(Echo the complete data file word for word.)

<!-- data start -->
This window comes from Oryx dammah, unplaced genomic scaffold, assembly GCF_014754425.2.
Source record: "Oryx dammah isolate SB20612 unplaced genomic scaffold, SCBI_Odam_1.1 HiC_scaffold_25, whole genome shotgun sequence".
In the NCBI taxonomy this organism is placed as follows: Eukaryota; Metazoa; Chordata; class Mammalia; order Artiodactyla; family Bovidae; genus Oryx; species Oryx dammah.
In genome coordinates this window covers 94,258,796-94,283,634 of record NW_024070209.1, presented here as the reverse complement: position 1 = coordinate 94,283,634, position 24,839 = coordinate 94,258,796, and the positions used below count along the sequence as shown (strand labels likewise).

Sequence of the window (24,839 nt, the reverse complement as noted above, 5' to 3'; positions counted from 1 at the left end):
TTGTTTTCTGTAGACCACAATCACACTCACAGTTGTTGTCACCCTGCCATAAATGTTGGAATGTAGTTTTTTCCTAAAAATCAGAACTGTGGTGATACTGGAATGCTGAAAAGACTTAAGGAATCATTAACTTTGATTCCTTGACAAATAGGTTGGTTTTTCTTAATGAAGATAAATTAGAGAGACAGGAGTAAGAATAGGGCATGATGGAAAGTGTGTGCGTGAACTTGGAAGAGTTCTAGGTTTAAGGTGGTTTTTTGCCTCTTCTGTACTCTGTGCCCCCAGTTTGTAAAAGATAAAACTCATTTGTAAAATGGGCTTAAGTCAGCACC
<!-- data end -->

This window comes from Oryx dammah, unplaced genomic scaffold, assembly GCF_014754425.2.
Source record: "Oryx dammah isolate SB20612 unplaced genomic scaffold, SCBI_Odam_1.1 HiC_scaffold_25, whole genome shotgun sequence".
In the NCBI taxonomy this organism is placed as follows: Eukaryota; Metazoa; Chordata; class Mammalia; order Artiodactyla; family Bovidae; genus Oryx; species Oryx dammah.
In genome coordinates this window covers 94,258,796-94,283,634 of record NW_024070209.1, presented here as the reverse complement: position 1 = coordinate 94,283,634, position 24,839 = coordinate 94,258,796, and the positions used below count along the sequence as shown (strand labels likewise).

Sequence of the window (24,839 nt, the reverse complement as noted above, 5' to 3'; positions counted from 1 at the left end):
TTGTTTTCTGTAGACCACAATCACACTCACAGTTGTTGTCACCCTGCCATAAATGTTGGAATGTAGTTTTTTCCTAAAAATCAGAACTGTGGTGATACTGGAATGCTGAAAAGACTTAAGGAATCATTAACTTTGATTCCTTGACAAATAGGTTGGTTTTTCTTAATGAAGATAAATTAGAGAGACAGGAGTAAGAATAGGGCATGATGGAAAGTGTGTGCGTGAACTTGGAAGAGTTCTAGGTTTAAGGTGGTTTTTTGCCTCTTCTGTACTCTGTGCCCCCAGTTTGTAAAAGATAAAACTCATTTGTAAAATGGGCTTAAGTCAGCACC